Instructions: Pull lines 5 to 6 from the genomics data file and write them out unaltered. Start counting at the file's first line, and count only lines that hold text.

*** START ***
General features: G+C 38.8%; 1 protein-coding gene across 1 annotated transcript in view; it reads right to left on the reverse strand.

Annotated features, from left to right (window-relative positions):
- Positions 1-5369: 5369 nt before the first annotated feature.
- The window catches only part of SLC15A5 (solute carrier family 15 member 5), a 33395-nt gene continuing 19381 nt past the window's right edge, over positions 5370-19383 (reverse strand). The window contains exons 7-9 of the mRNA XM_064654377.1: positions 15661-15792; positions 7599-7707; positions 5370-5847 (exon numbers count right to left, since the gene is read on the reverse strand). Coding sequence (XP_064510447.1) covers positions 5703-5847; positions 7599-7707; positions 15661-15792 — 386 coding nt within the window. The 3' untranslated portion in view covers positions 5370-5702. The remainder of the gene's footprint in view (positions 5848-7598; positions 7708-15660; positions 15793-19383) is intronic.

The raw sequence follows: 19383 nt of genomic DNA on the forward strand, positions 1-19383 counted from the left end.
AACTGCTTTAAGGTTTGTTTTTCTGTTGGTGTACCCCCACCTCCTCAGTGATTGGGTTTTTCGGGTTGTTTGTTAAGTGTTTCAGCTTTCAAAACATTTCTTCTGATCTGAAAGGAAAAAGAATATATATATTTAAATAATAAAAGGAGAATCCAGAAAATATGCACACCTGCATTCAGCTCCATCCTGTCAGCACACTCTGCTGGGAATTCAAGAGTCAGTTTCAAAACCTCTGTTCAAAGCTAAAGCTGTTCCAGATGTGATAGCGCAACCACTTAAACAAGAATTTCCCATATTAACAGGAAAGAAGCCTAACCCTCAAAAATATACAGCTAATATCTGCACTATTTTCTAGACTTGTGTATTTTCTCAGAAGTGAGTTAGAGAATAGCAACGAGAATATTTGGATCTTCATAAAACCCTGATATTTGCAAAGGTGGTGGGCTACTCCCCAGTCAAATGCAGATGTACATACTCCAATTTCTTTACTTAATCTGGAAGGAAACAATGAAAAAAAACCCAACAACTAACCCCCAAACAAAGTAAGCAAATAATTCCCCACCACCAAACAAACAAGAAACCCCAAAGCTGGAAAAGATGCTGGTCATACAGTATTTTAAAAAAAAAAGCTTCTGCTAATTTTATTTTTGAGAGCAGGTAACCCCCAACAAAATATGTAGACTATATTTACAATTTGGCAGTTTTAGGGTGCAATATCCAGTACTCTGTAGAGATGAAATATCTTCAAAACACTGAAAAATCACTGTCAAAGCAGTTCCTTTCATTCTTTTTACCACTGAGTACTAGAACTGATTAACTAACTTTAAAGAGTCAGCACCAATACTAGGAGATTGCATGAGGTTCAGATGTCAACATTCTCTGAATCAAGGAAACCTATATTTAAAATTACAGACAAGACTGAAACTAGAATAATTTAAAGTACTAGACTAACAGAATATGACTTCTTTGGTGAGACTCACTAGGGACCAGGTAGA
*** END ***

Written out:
The raw sequence follows: 19383 nt of genomic DNA on the forward strand, positions 1-19383 counted from the left end.
AACTGCTTTAAGGTTTGTTTTTCTGTTGGTGTACCCCCACCTCCTCAGTGATTGGGTTTTTCGGGTTGTTTGTTAAGTGTTTCAGCTTTCAAAACATTTCTTCTGATCTGAAAGGAAAAAGAATATATATATTTAAATAATAAAAGGAGAATCCAGAAAATATGCACACCTGCATTCAGCTCCATCCTGTCAGCACACTCTGCTGGGAATTCAAGAGTCAGTTTCAAAACCTCTGTTCAAAGCTAAAGCTGTTCCAGATGTGATAGCGCAACCACTTAAACAAGAATTTCCCATATTAACAGGAAAGAAGCCTAACCCTCAAAAATATACAGCTAATATCTGCACTATTTTCTAGACTTGTGTATTTTCTCAGAAGTGAGTTAGAGAATAGCAACGAGAATATTTGGATCTTCATAAAACCCTGATATTTGCAAAGGTGGTGGGCTACTCCCCAGTCAAATGCAGATGTACATACTCCAATTTCTTTACTTAATCTGGAAGGAAACAATGAAAAAAAACCCAACAACTAACCCCCAAACAAAGTAAGCAAATAATTCCCCACCACCAAACAAACAAGAAACCCCAAAGCTGGAAAAGATGCTGGTCATACAGTATTTTAAAAAAAAAAGCTTCTGCTAATTTTATTTTTGAGAGCAGGTAACCCCCAACAAAATATGTAGACTATATTTACAATTTGGCAGTTTTAGGGTGCAATATCCAGTACTCTGTAGAGATGAAATATCTTCAAAACACTGAAAAATCACTGTCAAAGCAGTTCCTTTCATTCTTTTTACCACTGAGTACTAGAACTGATTAACTAACTTTAAAGAGTCAGCACCAATACTAGGAGATTGCATGAGGTTCAGATGTCAACATTCTCTGAATCAAGGAAACCTATATTTAAAATTACAGACAAGACTGAAACTAGAATAATTTAAAGTACTAGACTAACAGAATATGACTTCTTTGGTGAGACTCACTAGGGACCAGGTAGA